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In re Teal

United States District Court, Eastern District of Tennessee, Winchester

March 17, 2015

IN RE ANTHONY DAVID TEAL and ONETA KAY TEAL, Debtors.

MEMORANDUM

CURTIS L. COLLIER UNITED STATES DISTRICT JUDGE

Before the Court is Debtors Anthony David Teal and Oneta Kay Teal’s (“Debtors”) appeal from an order of the United States Bankruptcy Court for the Eastern District of Tennessee denying Debtors’ motion for contempt and sanctions. Debtors filed an appellant brief (Court File No. 4) and Coffee County Bank (the “Bank”) filed an appellee brief (Court File No. 9). The parties waived oral argument. After giving careful consideration to the parties’ arguments, the relevant case law, and the evidentiary record, the Court AFFIRMS the order of the bankruptcy court.

I. BACKGROUND

In their motion for contempt before the bankruptcy court, Debtors accused the Bank of violating 11 U.S.C. § 524(a)(2), which bars creditors from trying to collect on debts discharged in bankruptcy. The issue before the bankruptcy court was whether certain acts of the Bank related to loan modifications executed after the Debtors had been discharged from bankruptcy were prohibited acts to collect a discharged debt in violation of the discharge injunction of 524(a)(2), or whether those acts were acts in the ordinary course of business by a holder of a claim secured by the Debtors’ principal residence to collect periodic payments in lieu of foreclosing. If the latter, such acts would be allowed by 11 U.S.C. § 524(j).

Debtors filed their voluntary Chapter 7 bankruptcy petition in October 2009. The Bank filed five claims, four secured by Debtors’ residence at 212 Gotta Milk Lane (the Residence) and one secured by Debtors’ property at 630 Teal Road, where their late parents lived. Debtors received a discharge on February 1, 2010, of which the Bank was aware.

Debtors’ attorney, Larry Edmondson (“Edmonson”), testified before the bankruptcy court that after the Chapter 7 discharge, Debtors moved to convert the bankruptcy to Chapter 12 in an attempt to bring the Bank to the negotiating table to restructure the mortgages. A meeting was then held on February 23, 2010, during which Edmondson and Bank President Kenneth Kirby (“Kirby”) worked out new payment terms on the loans secured by the Residence. Debtors operated a dairy farm, and the plan involved directly assigning proceeds from the farm to the Bank. Edmonson memorialized the terms in a memorandum dated the following day, which noted the new interest rates, maturity dates, and when milk check payments would begin.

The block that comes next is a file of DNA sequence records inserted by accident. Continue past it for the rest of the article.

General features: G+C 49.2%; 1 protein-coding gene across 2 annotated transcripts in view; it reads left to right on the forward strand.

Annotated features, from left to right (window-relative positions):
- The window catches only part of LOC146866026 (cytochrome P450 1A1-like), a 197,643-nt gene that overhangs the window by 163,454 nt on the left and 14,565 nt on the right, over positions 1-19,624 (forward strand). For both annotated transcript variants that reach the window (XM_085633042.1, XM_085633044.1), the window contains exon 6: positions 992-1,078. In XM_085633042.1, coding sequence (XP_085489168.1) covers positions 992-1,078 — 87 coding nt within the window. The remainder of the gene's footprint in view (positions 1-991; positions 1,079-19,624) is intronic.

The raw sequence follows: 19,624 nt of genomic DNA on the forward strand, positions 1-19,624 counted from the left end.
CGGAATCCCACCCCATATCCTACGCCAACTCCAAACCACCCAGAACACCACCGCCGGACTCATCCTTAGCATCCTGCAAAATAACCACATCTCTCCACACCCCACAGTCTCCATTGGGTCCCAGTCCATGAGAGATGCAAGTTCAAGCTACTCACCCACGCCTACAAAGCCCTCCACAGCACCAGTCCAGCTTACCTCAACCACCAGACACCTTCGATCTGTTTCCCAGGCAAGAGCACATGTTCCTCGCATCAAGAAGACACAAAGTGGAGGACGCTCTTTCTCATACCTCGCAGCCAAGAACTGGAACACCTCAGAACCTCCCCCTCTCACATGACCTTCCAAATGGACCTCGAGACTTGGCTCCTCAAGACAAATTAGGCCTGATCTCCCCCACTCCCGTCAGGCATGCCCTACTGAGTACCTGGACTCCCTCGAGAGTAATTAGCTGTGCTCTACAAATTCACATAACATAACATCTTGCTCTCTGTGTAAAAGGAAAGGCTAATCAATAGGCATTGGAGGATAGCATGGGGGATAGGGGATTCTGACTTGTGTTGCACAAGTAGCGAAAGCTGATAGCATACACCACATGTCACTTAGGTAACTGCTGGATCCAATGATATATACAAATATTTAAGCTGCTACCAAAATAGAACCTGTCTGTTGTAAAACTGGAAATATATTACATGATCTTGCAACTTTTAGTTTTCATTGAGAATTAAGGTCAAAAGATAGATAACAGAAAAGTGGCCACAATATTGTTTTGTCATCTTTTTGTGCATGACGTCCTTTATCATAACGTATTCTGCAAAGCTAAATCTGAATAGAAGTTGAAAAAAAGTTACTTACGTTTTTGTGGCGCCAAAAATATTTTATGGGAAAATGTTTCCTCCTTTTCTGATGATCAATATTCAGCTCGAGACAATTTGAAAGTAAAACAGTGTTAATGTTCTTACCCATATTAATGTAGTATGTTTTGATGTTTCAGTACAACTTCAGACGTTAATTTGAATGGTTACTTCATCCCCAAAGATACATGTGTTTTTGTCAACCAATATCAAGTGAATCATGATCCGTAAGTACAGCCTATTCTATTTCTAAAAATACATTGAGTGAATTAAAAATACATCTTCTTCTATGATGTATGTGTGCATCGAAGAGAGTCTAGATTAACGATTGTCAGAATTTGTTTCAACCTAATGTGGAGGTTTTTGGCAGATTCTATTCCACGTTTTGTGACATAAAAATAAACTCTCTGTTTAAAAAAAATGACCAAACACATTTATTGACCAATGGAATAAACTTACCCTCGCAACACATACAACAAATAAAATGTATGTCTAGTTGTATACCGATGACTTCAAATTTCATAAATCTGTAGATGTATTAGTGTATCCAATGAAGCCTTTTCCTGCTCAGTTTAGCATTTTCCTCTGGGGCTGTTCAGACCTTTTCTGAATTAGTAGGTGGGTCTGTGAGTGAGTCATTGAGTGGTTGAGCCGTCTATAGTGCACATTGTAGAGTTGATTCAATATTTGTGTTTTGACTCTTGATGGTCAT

The documents formalizing the agreement were executed on March 11, 2010. One of the documents was an assignment between Maryland and Virginia Milk Producers Cooperative Association and Mr. Teal, providing for $7, 610 in milk revenue to be sent to the Bank each month. The assignment gave the Teals the unilateral power to stop payment, stating that “[c]onsent of the assignee is not required to terminate this Assignment.” In exchange, the parties agreed to modifications of the four loans secured by the Residence.

At the bankruptcy hearing, Debtors’ sole witness, Mr. Teal, disagreed with some of the Bank’s version of the facts. He testified that rather than the closing occurring on March 11, 2010, with Edmondson present, it occurred on March 15 without Edmondson. However, Kirby and Edmondson testified-and the bankruptcy court found-that all documents were Dated: March 11 with Edmondson present.

The Bank started receiving the assigned milk checks in early April 2010 meant to pay down the four loans secured by the Residence. The checks, however, were short beginning in June 2010 and continuing until February 2012, when Mr. Teal terminated the assignment. The shortfall at that time was $41, 707.80. The Bank then began foreclosure.

Debtors filed a contempt motion alleging the Bank’s actions relating to the loans violated the discharge injunction of 11 U.S.C. § 524(a)(2). They claimed as damages all of the milk payments during the two years from 2010 to 2012 on the grounds that they were involuntary payments. After a hearing on the matter, the bankruptcy court ruled in the Bank’s favor.

II. STANDARD OF REVIEW

The district court has appellate jurisdiction to hear appeals from final judgments and orders of the bankruptcy court pursuant to 28 U.S.C. § 158(a)(1). The bankruptcy court’s factual findings are reviewed for clear error and its conclusions of law are reviewed de novo. In re Behlke, 358 F.3d 429, 433 (6th Cir. 2004).

III. DISCUSSION

A. Waiver of Appeal Issues


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